Like the best of creative nonfiction today, Koppel succeeds in sharing his views in a thoroughly engaging and entertaining way. There is much to agree and disagree with in his book, but he provides fresh insight into why Yiddishkeit is often difficult to sustain in the Diaspora. And, reflecting on the changes in Israeli society over the past seventy years, he demonstrates why he believes that, ultimately, that country is unique in its capacity to support a viable Jewish future.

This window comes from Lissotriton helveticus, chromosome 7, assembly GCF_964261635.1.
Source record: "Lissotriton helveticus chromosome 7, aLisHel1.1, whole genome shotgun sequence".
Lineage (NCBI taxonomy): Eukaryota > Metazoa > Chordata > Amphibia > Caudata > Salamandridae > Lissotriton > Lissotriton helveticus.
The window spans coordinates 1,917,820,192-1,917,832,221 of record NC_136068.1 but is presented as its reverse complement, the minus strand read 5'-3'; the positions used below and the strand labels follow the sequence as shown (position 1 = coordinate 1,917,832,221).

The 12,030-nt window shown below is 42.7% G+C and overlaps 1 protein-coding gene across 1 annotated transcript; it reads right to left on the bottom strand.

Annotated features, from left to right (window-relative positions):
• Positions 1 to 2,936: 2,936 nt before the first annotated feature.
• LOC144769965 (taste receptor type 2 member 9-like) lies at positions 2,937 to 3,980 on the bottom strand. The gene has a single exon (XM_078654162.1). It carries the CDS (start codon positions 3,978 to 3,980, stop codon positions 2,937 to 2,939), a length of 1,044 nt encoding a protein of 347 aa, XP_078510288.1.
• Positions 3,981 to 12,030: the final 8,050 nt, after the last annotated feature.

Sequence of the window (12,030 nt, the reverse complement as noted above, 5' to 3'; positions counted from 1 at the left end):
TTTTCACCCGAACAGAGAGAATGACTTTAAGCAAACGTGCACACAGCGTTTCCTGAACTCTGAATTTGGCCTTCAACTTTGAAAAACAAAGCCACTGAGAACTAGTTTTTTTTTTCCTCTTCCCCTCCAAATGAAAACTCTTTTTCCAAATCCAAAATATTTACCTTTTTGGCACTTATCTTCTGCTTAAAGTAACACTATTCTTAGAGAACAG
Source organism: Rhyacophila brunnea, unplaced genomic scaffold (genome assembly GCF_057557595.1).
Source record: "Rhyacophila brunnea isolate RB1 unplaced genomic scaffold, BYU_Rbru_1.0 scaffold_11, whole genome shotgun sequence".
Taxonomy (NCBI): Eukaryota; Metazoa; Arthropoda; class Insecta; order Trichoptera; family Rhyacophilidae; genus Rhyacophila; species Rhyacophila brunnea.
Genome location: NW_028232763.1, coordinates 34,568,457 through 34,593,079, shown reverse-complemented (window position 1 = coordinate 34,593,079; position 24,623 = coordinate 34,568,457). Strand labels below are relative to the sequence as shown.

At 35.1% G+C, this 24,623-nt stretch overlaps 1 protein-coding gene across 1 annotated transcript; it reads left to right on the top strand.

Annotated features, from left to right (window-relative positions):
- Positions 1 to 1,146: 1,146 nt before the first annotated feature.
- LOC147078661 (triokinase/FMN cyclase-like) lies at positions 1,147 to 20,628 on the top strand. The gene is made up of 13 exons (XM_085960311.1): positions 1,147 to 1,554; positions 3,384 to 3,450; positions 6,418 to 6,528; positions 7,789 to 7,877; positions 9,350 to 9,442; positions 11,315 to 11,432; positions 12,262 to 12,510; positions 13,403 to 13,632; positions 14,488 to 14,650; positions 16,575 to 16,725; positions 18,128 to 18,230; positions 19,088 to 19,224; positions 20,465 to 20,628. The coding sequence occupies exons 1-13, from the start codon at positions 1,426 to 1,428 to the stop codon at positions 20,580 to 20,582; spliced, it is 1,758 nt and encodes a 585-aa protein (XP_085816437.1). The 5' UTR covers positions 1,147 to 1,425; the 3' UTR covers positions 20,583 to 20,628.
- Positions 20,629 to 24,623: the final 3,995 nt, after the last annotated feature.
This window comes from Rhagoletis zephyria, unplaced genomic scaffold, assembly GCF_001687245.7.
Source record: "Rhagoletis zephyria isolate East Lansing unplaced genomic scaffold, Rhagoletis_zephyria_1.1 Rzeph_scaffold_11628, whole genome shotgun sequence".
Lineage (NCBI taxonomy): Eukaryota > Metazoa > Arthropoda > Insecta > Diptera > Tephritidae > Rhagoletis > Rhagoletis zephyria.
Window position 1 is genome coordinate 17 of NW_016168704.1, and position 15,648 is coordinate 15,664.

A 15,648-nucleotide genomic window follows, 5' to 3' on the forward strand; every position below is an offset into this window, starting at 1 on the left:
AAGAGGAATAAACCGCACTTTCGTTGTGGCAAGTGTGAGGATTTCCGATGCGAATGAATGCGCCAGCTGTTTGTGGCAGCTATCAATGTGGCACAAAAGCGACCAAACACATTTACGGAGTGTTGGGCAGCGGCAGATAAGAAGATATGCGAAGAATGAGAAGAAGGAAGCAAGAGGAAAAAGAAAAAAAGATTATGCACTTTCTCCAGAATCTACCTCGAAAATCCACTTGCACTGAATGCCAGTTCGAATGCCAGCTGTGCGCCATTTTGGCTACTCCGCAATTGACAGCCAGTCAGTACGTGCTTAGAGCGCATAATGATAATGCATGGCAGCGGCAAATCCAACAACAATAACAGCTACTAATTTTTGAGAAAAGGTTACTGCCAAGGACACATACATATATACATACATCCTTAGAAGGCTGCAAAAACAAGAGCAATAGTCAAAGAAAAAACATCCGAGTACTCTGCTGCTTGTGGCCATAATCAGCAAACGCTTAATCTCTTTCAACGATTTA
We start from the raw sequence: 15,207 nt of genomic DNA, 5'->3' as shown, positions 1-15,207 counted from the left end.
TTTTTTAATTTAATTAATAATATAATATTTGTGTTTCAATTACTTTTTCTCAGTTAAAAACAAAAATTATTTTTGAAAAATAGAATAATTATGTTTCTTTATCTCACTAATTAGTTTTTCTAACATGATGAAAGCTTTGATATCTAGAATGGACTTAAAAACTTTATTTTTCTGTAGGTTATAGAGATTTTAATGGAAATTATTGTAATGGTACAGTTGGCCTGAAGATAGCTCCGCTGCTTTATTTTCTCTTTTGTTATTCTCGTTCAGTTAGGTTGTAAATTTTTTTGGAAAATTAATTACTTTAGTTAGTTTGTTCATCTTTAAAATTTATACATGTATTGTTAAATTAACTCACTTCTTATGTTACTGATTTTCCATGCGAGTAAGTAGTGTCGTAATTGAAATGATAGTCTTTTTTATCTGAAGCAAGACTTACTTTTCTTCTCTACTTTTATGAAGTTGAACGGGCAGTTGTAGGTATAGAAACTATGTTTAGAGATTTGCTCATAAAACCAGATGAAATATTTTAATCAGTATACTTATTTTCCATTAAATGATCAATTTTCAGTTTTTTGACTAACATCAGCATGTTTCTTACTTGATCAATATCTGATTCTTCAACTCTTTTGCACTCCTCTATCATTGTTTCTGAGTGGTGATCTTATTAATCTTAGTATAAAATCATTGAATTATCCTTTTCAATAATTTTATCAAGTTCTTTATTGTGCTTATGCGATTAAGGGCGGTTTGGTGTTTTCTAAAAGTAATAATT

Koppel’s book is most useful when we view it not so much as a contemporary take on “What does the Torah say,” but rather on, “How can we best tell this story.” While it is true, for example, that practically speaking, much of Jewish living in a vibrant, engaged society is somewhat mimetic, it would be wrong to conclude that the details of the law do not matter, and that the correct decision somehow emerges spontaneously from the engaged community. Yes, there is a sociology of religion, and it has interesting things to say to our generation. Culture and environment matter. Living Judaism “like a first language” is important. But like the trichinosis arguments of yesteryear, there is a half-life to this approach. This is not so much a criticism of Koppel’s work, but an inherent feature of the genre. Still, used as a linchpin for opening important communal conversation about where we are going as Jews, this book will not disappoint.